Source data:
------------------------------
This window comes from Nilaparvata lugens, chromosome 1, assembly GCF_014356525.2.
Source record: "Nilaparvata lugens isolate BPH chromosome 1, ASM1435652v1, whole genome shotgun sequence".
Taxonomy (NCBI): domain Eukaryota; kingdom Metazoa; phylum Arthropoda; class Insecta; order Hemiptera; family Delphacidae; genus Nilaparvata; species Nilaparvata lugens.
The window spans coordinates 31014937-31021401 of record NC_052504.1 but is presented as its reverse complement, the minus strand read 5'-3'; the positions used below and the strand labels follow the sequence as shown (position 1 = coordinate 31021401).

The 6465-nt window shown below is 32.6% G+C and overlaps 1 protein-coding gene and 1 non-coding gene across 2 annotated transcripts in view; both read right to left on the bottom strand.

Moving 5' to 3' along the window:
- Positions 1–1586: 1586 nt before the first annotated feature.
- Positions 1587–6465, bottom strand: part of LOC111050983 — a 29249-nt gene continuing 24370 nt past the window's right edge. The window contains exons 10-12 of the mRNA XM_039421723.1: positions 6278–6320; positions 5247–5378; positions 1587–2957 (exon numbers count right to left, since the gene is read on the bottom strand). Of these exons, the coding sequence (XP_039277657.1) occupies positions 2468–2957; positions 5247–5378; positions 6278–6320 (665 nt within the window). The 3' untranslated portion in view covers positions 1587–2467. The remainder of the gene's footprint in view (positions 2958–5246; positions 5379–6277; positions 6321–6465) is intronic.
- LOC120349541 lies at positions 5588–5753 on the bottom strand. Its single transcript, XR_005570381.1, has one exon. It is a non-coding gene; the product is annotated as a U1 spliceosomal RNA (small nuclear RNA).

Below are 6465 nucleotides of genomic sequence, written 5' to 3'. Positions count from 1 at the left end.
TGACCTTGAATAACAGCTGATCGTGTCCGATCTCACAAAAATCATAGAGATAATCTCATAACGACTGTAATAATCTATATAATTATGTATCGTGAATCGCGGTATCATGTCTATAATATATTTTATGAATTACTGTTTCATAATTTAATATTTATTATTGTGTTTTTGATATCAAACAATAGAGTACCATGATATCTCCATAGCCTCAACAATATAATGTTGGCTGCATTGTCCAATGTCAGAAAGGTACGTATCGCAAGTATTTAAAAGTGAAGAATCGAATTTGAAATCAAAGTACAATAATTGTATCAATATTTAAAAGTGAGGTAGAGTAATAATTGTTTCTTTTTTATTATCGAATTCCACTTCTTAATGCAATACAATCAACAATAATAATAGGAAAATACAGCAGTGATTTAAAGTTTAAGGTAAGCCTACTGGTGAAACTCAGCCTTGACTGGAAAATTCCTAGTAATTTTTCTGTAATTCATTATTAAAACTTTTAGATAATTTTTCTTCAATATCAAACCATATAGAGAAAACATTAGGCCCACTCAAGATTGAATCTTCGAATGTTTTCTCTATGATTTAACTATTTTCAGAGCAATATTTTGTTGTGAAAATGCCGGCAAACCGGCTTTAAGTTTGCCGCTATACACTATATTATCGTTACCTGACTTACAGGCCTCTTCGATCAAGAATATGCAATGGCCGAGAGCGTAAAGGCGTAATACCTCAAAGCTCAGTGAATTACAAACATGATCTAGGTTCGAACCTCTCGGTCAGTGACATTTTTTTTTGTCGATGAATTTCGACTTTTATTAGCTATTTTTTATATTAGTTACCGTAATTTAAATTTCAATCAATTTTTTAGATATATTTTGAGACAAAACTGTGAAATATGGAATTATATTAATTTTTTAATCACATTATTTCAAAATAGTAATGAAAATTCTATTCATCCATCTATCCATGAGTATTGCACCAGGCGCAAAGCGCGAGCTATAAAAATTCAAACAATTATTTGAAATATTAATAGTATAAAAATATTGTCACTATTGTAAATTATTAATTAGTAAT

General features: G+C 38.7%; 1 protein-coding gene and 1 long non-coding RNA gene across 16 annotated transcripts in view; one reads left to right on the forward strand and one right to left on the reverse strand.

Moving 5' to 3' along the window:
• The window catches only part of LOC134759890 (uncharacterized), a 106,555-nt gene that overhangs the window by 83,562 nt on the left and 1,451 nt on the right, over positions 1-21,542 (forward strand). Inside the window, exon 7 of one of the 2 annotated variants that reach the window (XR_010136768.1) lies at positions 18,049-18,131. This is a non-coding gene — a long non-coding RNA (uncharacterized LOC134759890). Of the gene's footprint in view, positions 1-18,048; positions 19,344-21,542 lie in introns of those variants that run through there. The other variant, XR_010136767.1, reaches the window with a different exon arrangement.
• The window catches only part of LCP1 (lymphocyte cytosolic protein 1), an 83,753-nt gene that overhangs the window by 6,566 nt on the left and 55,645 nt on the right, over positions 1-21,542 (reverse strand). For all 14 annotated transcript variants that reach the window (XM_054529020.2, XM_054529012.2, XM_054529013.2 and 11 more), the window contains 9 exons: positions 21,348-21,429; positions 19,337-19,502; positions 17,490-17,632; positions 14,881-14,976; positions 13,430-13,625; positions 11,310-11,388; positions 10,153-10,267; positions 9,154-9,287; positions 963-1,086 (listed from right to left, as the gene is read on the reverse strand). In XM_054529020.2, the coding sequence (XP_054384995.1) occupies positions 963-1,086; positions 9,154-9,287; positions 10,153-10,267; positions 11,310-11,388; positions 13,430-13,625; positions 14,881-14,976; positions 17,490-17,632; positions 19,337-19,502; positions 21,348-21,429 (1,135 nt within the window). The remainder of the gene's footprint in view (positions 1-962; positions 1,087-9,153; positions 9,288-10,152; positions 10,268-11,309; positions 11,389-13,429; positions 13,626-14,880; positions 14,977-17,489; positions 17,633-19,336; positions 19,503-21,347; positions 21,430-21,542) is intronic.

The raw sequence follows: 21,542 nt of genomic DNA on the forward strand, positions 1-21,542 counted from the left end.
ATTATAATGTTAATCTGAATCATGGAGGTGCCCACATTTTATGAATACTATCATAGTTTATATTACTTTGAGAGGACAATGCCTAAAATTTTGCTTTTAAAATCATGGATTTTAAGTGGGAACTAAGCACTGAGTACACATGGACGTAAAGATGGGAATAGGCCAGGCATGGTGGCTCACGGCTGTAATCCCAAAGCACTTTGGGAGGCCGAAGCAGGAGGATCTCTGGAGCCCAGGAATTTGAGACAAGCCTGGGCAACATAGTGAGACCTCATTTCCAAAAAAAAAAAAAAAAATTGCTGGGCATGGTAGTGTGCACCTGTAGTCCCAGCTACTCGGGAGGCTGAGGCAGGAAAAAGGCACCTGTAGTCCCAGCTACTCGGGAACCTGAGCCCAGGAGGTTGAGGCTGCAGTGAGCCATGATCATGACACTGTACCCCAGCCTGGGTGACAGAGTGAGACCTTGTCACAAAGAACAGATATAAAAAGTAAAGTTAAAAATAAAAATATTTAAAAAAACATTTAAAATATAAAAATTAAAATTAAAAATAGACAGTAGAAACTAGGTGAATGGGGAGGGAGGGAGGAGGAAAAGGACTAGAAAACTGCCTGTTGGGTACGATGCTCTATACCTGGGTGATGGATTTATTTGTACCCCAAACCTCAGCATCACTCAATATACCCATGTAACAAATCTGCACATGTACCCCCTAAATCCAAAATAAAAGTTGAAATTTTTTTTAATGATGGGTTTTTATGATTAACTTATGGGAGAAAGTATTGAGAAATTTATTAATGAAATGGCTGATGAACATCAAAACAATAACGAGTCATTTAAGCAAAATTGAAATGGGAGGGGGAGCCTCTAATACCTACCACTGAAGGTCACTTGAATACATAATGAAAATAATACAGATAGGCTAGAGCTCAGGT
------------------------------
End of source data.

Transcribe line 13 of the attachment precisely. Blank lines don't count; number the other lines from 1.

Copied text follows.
Moving 5' to 3' along the window: